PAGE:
Ten years after Varshons, The Lemonheads’ Evan Dando returned on Feb. 8 via Fire Records with another collection of eclectic covers entitled—you guessed it—Varshons II.
“I’m going for the Underachiever of the Century award,” Dando laughs. “It was one thing [composer] Jon Brion said, ‘Everyone should stop making records for 10 years.’ And I did. I put in the effort for 10 years. I think there’s something cool about not putting stuff out. I really like making music, though. I feel like I do my own thing.”
Dando has indeed made music on his own terms. The first Varshons was created due, in part, to an impulse-buy of a Mark Dagley painting. Budgeting it into an album as the cover art assuaged his buyer’s remorse. “I think I’m actually the real deal, as weird as that sounds,” Dando states. “I’m really proud of my career. I am myself. No one else is like me.”
Between writing or recording or touring, Dando escapes to Australia. “I’m in the coolest place in the world right now,” he says. “It’s called Hibernian House; it’s very artsy and awesome.” Founded in 1913, it’s five levels of art spaces for creatives of all sorts, hidden in plain sight in Sydney.
“And then there’s me, annoying everybody,” Dando interjects. “Australia is a very special place for me. They’re very frank here, to the point,” he says, then launches into his best Brisbane accent: “‘Goin’ dawn ta surfah’s paradise.’ Melbourne is more English. It’s more tasty, more pungent, more pungent vowel sounds. I’m such a wannabe Australian; it’s ridiculous.”
The first Varshons was based on mixtapes that Dando and Butthole Surfers frontman Gibby Haynes traded over the years. Haynes produced that effort, and the combination of the two bizarre characters resulted in a mix of psychedelia, a GG Allin murder ballad, touching songs from the likes of Wire and Leonard Cohen, and lots of personality clashes.
“There was no ‘I’m not doing this fucking song,’” Dando says. “Gibby was like, ‘You’re doing this.’ He had an opinion about everything. Then, he was like, ‘Don’t sing it like that, either.’ We got in all these arguments. It was really fun. He’s really opinionated, and so am I.”
Varshons II also features cover art by Mark Dagley, but it was ultimately created as an excuse to tour. “I really like playing shows. It’s an excuse to go out,” Dando explains. “We have the European tour coming up, and I get to play the old stomping grounds. It’s so awesome to be able to go to a place like Zurich. I’ve been to every big city in Europe. It’s a good composite view of stuff; it’s a really good way to see things. The casual observer sees more.”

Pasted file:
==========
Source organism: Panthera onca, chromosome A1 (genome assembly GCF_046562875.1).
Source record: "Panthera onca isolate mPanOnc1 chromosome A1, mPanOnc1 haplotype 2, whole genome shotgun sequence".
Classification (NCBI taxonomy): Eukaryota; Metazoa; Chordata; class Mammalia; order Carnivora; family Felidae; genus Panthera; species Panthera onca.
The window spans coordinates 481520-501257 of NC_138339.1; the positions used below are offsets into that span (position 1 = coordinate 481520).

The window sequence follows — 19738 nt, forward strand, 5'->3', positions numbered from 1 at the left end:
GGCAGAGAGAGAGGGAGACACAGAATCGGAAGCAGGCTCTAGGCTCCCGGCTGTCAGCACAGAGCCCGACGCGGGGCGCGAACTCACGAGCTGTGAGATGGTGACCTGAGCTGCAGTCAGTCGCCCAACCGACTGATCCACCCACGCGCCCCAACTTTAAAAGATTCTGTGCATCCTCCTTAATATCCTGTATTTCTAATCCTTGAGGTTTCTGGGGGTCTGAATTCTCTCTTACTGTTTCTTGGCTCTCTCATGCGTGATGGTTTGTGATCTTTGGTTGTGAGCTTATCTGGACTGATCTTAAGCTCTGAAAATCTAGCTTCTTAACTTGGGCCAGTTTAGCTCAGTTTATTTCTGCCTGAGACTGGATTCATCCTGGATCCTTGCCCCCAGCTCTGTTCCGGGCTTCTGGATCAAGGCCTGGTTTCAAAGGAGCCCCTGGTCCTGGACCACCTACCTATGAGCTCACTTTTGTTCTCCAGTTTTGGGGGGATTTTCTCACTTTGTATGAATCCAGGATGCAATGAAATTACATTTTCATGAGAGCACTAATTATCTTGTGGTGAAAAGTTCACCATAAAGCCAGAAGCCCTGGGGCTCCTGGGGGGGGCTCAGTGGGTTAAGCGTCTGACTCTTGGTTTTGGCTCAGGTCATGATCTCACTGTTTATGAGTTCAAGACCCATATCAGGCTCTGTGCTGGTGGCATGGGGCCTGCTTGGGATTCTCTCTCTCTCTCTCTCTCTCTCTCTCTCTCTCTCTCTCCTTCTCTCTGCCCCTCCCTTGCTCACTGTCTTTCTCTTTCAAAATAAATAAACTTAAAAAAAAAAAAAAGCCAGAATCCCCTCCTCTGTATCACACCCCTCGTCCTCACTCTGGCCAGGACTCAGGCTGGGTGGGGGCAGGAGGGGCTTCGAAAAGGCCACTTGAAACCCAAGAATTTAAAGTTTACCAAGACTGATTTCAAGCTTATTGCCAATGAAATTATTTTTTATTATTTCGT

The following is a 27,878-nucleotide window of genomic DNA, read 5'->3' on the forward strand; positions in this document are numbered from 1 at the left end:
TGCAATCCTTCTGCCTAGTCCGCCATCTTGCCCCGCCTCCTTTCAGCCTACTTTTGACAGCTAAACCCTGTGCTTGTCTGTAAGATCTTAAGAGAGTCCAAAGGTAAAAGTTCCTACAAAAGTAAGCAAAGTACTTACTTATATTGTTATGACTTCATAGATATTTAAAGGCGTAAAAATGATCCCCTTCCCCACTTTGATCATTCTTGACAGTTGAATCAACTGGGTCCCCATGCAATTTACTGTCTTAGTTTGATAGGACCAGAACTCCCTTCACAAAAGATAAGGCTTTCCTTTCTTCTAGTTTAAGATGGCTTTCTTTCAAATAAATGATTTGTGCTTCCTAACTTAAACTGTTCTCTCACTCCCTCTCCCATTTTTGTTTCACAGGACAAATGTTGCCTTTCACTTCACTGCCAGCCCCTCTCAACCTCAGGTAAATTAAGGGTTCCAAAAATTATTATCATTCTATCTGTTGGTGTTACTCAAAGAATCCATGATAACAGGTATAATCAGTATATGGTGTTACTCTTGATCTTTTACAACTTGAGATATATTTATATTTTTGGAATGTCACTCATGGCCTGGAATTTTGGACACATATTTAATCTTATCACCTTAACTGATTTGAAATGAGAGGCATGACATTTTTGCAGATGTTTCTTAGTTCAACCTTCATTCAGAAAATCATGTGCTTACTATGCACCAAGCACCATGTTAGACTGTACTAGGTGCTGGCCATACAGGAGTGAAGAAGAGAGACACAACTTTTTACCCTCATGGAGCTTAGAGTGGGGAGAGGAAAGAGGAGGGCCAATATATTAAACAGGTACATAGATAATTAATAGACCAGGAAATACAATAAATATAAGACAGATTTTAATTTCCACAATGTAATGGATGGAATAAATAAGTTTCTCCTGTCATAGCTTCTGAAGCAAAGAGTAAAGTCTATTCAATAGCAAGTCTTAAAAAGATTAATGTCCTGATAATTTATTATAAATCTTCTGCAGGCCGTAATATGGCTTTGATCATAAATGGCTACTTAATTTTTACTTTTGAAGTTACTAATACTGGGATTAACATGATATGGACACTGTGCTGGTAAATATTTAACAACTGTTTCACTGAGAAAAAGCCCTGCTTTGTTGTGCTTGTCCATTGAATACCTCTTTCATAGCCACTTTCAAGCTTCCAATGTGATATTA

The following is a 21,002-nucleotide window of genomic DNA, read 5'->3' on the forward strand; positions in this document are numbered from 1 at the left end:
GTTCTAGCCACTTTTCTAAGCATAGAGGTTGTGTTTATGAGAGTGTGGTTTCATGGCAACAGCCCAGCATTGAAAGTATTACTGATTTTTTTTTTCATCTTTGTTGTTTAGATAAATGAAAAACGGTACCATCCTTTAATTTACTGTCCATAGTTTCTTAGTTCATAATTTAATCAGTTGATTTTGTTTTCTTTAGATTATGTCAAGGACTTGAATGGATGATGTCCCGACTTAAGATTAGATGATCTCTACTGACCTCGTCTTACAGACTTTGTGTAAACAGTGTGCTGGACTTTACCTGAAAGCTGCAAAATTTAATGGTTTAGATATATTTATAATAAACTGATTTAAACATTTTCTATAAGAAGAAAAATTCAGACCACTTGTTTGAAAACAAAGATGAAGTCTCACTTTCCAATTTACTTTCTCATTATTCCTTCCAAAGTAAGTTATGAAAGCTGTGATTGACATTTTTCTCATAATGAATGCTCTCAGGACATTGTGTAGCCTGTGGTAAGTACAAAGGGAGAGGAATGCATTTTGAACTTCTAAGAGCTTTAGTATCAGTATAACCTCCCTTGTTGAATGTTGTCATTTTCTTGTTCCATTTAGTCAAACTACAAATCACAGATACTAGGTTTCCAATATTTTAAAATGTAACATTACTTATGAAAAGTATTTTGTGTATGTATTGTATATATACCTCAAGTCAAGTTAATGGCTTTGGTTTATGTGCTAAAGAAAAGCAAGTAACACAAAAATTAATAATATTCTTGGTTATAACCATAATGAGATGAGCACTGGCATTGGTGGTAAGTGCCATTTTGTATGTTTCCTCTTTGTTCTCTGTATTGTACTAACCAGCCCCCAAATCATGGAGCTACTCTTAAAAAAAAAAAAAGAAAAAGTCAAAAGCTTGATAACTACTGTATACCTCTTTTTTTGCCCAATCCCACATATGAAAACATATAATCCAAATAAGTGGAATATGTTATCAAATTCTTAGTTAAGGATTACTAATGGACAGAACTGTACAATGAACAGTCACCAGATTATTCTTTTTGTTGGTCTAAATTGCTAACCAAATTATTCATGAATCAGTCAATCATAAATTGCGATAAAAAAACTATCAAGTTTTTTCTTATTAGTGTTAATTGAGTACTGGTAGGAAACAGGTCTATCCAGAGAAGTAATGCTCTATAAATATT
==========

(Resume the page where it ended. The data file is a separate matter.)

Most of the album was recorded with Matthew Cullen at Old Soul Studios in Catskill, New York. “I love Matthew,” Dando says. “He’s friends with my girlfriend, Marciana Jones, and Nina Violet, my girlfriend’s sister,” both of whom are part of this current iteration of The Lemonheads. “Marciana sings the harmonies and Nina plays bass,” he adds, “but Nina can do anything. If we had this difficult part, we’d be like, ‘Hey, Nina!’”
Without an expensive painting to justify purchasing or Haynes laying down the law, the process for Varshons II was more an exercise in staving off destructive boredom. “It was a dark patch, actually. I was going through a rough time,” Dando shares. “There was a snowstorm. Kinda have to have something to do. It really helps me.”
Dando hints at the process being less than ideal, though the final product is anything but. “I wouldn’t get out of bed and shit. We were late getting to the session. We missed the first three days, me and my girlfriend. Really bad. Anyway, here’s to professionalism in the future,” he laughs.
The album was recorded in a relatively short time span. “Twelve days or so,” he notes. “I wish we had more time—but then again, you can’t get that. You just go crazier. So, you just do it quickly-ish.”
Songs on the album range from obvious influences like John Prine, Paul Westerberg, and Nick Cave to obscure cult favorites like The Bevis Frond and The Eyes, to offbeat choices like Florida Georgia Line and Eagles. “I wanted to find ones in the pocket, though, not songs that were etched on some scroll or tabula rasa, but awesome songs that are a little obscure,” Dando says. “I wouldn’t want to do, like, [The Stooges’] ‘Search and Destroy.’ I did what came naturally and tried to keep it in my range.”
Though his song choices are steeped in harmonic storytelling, there are some heroes he’s reticent to touch. “The Velvet Underground or The Stooges, the sacred things. I would’ve liked to do ‘Hospital’ by Modern Lovers, but they’re another one that’s too—too something,” he hesitates, “too sacred. The Stooges, Velvet Underground, and Modern Lovers are too untouchable. Black Sabbath too. Untouchables.”
Lest fans think that getting more Lemonheads means waiting another decade for a new batch of covers, Dando says he’s writing original songs and plans to put out a full-length. “Yeah, I’m gonna do a real one,” he assures. “I’ve been saying this now for five years or so—you know, ‘It’s comin’ this fall!’—but I’m definitely doing it soon. It’s time.”
Look out for The Lemonheads on tour in support of their new record soon.
SOUTHAMPTON, UK – ENGINE ROOMS